For “set it and forget it” kind of sounds where I don’t know for sure what I’m going to get, I adjust the recording level input to 90 (max) then use the Peak Reduction function during the standby recording. By doing this, the level is automatically set to the highest that does not distort. This setting is retained after recording. If I record a thunderstorm, for example, the peak level from the first thunder will set the max level to the point it will not distort and maintain that level throughout the recording. If a louder noise occurs later, the level will again be set lower to accommodate that peak level. I shoot for a -12dB level on the meter in the recorder. The only thing to watch out for is when setting it up so that you do not inadvertently bump the microphone or otherwise cause a high signal. If you do, then the peak reduction function of the recorder will make all the sound recorded after that event a low level, resulting in disappointing results.
Or, if I have the in-ear microphones in my ears and am listening to what I am to record, while on standby record mode, the microphones are taking in the sound and showing me the level on the meter so I can manually adjust the level. I adjust for an average level of -12 dB as indicated on the recorder’s display while in standby recording mode. I keep the Peak Reduction function active, then during recording so that if I have misjudged the level, the peak reduction feature will bring the recording level down if needed.
The DR-05 also allows for peak limiting with the Limiter setting instead of the Peak Reduction. I rarely use the Limiter. The idea is to adjust the recording level to where the average sounds hover around the -12dB mark on the display, then if an excessive level comes in, it will be limited by the Limiter.
The third automatic level setting on the DR-05 is the Auto Level setting. Using this instead of Limiter or Peak Reduction moves the recording levels up and down based on the incoming sounds. This can be good for some instances but will produce abnormally high lows and unusually-low highs so this can ruin the realism of natural sound recordings so I do not use it often. When I am recording industrial sounds of varying amplitude where realism is not expected, I use this setting, It is best suited for recording conversations and meetings.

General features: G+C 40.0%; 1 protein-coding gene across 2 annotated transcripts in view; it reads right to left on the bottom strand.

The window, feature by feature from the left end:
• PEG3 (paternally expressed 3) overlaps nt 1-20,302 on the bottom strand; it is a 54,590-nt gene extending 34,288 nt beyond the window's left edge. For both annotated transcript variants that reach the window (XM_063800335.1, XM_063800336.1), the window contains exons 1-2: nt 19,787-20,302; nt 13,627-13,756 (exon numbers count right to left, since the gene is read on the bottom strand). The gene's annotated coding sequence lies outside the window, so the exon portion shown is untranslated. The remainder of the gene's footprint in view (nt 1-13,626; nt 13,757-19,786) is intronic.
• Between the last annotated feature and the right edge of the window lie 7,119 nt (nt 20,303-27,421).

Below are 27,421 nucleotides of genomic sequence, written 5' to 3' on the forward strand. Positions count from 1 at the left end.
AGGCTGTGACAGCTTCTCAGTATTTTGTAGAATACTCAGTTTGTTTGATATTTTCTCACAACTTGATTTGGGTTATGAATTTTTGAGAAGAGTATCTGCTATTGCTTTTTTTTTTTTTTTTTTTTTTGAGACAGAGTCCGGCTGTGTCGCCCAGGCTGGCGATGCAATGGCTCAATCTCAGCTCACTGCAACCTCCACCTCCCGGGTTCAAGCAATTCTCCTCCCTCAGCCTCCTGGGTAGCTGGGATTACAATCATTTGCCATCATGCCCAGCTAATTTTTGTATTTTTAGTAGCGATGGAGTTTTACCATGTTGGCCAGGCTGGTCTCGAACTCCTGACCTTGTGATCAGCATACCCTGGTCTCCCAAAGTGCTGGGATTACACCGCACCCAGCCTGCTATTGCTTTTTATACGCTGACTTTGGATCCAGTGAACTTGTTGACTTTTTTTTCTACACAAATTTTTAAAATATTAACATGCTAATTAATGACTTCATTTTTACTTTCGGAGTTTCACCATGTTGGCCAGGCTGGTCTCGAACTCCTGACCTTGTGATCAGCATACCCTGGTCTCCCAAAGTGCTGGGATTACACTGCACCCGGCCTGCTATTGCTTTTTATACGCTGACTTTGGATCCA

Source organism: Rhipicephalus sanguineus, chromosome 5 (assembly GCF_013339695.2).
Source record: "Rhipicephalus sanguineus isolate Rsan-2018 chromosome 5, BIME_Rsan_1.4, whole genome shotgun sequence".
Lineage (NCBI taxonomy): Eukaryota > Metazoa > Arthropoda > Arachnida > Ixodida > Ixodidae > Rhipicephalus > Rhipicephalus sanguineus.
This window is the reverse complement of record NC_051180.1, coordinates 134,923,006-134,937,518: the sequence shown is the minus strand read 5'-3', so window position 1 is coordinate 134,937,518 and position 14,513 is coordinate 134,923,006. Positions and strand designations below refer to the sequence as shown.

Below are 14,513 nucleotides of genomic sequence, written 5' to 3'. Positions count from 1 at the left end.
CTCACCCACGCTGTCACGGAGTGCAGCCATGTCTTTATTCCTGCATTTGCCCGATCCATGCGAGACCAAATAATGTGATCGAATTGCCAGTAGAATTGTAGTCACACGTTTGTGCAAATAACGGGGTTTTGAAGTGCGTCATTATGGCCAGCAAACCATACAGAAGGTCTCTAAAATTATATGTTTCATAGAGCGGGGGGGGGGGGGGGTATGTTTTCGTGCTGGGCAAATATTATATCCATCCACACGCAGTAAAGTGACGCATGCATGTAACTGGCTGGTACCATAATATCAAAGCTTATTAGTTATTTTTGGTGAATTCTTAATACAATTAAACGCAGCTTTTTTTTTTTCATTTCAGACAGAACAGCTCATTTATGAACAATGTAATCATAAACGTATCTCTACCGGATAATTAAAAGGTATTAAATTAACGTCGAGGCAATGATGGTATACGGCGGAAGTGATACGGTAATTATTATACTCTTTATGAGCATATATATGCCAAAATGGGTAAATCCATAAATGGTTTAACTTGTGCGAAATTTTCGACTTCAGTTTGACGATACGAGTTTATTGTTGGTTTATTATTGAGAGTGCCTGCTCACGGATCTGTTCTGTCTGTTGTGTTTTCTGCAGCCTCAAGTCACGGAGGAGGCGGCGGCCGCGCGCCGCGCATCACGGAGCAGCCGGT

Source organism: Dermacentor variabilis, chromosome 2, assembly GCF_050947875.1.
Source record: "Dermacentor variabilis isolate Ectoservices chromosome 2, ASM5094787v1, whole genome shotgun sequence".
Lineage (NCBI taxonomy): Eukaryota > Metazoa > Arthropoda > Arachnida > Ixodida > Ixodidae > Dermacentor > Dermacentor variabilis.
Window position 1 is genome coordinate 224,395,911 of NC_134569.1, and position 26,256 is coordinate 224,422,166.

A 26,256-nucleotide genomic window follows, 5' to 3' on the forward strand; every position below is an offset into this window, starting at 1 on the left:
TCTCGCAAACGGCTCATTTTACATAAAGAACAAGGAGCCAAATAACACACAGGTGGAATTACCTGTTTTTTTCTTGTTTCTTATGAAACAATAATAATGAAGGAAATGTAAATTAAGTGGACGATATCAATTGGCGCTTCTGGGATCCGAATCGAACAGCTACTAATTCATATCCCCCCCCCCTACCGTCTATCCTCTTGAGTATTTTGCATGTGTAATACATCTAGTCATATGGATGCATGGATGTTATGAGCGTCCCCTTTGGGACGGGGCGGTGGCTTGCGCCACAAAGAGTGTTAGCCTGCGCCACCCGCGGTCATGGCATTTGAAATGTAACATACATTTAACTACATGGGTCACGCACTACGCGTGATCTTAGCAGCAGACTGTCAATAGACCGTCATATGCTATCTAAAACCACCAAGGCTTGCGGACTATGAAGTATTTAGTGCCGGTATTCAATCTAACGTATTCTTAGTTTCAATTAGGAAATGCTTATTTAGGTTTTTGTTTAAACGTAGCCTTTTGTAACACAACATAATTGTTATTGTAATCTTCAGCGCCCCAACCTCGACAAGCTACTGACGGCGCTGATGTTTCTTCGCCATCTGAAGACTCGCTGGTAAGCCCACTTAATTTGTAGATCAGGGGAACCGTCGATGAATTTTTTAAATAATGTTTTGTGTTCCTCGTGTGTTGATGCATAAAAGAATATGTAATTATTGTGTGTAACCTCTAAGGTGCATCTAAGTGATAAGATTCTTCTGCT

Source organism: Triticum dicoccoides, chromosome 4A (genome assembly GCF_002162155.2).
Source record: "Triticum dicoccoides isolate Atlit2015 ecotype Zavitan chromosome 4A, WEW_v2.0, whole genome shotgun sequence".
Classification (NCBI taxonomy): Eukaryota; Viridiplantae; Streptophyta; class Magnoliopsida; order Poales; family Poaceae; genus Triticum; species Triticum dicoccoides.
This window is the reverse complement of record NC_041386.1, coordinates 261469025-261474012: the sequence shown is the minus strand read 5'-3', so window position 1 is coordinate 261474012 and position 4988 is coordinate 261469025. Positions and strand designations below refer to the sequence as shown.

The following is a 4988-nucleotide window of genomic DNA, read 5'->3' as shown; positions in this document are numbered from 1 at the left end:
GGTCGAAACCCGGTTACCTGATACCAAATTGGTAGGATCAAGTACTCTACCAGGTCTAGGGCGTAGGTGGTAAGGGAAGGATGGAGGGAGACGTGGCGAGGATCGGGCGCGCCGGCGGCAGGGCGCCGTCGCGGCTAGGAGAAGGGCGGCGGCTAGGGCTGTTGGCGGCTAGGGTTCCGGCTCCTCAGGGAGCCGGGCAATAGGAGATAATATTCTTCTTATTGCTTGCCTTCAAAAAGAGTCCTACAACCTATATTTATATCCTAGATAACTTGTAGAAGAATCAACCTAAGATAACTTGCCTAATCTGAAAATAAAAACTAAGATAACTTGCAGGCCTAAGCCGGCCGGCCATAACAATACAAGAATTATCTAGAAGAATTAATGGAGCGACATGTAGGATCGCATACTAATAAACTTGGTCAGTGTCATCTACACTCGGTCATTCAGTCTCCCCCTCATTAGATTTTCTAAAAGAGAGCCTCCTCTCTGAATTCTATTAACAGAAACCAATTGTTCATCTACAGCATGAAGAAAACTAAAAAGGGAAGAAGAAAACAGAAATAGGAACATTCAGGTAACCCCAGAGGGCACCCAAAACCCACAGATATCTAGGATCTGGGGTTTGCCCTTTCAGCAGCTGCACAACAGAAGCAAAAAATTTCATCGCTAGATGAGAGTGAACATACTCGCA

As for the file format, bits per sample, and sampling rate, I use uncompressed, 24-bit wave file types recorded at 44.1 kHz.
File type I set as Wave (WAV).
It is an uncompressed format so I am not losing any information in compression.
It is supported by many software clients including Microsoft and Apple.
Files can be manipulated from Wave into other formats as needed. I like the FLAC format and often convert my final files from Wave to FLAC in 24-bit format.
Bit per Sample I set at 24 bits.
I used to use 16 bits as this covers 93-96dB of range and seemed to be enough for field recordings that are usually with some noise in the background and maybe do not need the 24 bit.
But, I was wrong. I have found with my recordings that I lack the “air” sound in my 16-bit recordings where my 24-bit ones have an “airy feel” that I like. 24-bit is definitely better.
This is probably because the noise floor is much lower in 24-bit recordings.
The dynamic range is increased.
There are 65,536 possible levels in 16-bit recordings, where 24-bit ones have a whopping 16,777,216 levels. This additional detail in 24-bit recordings is noticeable to me.
To make recordings outdoors with mini-ears, I put my recorder and mini-ears in a sheltered (from wind and rain/snow) area outdoors, push the record button and step away until my watch says it is time to come back and shut it off. I get about 25 minutes worth of recording time for any particular sound. If I go beyond the 25-minute mark and don’t come back to the recorder to stop it, it continues recording into a different file. Basically, it keeps recording until I stop it and if I go for an hour, it will record two files, one after another.
To make recordings indoors or outdoors with in-ear microphones, I put the microphones in my ears and the recorder in my pocket then place myself where I want to record. I record anywhere from a few minutes to a half hour of sound in-location. I like to capture what it feels like to be there so I may turn my head occasionally to get a different perspective. I might record this as a separate file or just keep recording one file.